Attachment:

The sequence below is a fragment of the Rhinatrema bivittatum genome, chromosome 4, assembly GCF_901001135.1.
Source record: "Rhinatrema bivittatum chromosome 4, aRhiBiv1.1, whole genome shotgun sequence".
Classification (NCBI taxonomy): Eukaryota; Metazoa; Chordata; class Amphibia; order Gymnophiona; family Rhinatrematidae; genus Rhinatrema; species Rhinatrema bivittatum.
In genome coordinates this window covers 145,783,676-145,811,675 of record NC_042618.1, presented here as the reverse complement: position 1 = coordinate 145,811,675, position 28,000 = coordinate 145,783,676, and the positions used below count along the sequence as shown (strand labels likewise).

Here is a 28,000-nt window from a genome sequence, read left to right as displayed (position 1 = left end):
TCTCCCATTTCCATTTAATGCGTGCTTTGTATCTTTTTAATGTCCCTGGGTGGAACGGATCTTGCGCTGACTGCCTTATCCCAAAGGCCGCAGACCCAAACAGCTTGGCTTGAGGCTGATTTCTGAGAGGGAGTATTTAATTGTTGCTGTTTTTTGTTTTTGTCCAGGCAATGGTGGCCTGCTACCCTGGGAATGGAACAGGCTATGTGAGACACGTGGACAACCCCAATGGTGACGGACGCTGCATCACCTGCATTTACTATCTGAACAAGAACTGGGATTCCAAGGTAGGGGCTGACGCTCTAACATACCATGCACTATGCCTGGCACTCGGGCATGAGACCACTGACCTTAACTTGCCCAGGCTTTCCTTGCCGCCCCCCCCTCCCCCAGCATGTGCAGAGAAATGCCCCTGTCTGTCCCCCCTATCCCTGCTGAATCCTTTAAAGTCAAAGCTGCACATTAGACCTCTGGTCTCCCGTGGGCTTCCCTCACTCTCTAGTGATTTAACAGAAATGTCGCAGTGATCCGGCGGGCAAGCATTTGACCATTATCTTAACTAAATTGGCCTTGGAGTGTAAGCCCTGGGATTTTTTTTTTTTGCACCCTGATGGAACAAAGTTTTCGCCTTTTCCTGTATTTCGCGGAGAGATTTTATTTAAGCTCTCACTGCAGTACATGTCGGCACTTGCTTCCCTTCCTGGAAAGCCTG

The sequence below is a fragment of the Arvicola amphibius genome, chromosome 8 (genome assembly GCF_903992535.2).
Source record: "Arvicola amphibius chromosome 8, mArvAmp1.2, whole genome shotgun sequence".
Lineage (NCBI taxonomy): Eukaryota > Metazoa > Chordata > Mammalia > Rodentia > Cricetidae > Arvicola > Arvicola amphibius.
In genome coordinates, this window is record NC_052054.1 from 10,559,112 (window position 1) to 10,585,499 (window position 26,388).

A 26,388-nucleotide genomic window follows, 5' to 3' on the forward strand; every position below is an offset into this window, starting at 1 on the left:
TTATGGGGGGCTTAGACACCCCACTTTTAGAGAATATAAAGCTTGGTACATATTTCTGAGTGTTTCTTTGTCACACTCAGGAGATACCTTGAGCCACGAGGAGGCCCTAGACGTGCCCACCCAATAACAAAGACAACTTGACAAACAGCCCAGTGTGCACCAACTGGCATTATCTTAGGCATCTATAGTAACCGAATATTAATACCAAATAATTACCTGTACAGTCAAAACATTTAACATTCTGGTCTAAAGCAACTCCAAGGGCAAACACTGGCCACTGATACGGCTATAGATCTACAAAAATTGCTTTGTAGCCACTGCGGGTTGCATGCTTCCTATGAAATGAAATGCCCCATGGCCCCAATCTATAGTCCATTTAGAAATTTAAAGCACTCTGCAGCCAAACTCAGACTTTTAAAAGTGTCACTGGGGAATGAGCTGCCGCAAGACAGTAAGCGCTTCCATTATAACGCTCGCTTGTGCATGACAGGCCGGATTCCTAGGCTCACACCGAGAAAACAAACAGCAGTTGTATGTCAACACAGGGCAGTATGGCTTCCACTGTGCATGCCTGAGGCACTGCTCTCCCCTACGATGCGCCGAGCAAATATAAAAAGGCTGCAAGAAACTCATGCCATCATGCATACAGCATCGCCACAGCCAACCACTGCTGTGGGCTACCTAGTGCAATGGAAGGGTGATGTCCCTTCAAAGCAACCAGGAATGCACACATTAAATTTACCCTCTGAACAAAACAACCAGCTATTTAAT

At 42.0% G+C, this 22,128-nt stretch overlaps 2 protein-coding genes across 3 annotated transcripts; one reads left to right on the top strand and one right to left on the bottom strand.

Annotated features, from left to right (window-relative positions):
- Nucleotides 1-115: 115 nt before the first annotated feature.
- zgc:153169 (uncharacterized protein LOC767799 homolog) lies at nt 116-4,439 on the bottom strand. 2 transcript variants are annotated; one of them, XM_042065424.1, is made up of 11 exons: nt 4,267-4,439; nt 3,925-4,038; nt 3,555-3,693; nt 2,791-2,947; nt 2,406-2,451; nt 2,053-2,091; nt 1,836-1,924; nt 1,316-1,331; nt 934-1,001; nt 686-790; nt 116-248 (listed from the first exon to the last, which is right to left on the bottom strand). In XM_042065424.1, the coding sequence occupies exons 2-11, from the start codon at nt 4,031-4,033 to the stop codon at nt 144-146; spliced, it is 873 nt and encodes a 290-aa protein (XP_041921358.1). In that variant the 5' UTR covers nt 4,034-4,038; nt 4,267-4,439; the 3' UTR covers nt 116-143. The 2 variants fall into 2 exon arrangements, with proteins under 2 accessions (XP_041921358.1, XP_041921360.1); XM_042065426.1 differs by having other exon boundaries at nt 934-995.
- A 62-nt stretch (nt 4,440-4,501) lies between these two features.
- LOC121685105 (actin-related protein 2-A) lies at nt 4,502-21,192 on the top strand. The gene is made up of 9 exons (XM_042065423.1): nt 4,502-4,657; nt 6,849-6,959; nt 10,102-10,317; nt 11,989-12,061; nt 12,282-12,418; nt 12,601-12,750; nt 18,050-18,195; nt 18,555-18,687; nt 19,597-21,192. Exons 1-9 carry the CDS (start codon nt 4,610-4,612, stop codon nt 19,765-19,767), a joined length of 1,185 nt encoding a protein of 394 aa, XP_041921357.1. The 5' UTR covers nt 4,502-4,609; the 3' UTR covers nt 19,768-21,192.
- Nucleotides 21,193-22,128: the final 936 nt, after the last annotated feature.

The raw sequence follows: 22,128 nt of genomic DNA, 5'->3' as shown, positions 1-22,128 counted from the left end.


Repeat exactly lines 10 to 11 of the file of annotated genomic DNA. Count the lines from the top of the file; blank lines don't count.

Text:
In genome coordinates, this window is record NC_052054.1 from 10,559,112 (window position 1) to 10,585,499 (window position 26,388).

A 26,388-nucleotide genomic window follows, 5' to 3' on the forward strand; every position below is an offset into this window, starting at 1 on the left: